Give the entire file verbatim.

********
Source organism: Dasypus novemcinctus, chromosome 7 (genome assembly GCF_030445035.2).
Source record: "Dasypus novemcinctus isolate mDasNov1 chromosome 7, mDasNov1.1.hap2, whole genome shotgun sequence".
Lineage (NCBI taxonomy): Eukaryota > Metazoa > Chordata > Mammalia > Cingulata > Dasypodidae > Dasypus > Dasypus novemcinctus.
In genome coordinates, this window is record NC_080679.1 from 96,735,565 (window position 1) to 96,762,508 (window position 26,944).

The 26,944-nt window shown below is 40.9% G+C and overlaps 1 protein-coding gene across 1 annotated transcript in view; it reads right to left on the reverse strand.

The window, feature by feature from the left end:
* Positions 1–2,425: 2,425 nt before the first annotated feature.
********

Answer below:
Source organism: Dasypus novemcinctus, chromosome 7 (genome assembly GCF_030445035.2).
Source record: "Dasypus novemcinctus isolate mDasNov1 chromosome 7, mDasNov1.1.hap2, whole genome shotgun sequence".
Lineage (NCBI taxonomy): Eukaryota > Metazoa > Chordata > Mammalia > Cingulata > Dasypodidae > Dasypus > Dasypus novemcinctus.
In genome coordinates, this window is record NC_080679.1 from 96,735,565 (window position 1) to 96,762,508 (window position 26,944).

The 26,944-nt window shown below is 40.9% G+C and overlaps 1 protein-coding gene across 1 annotated transcript in view; it reads right to left on the reverse strand.

The window, feature by feature from the left end:
* Positions 1–2,425: 2,425 nt before the first annotated feature.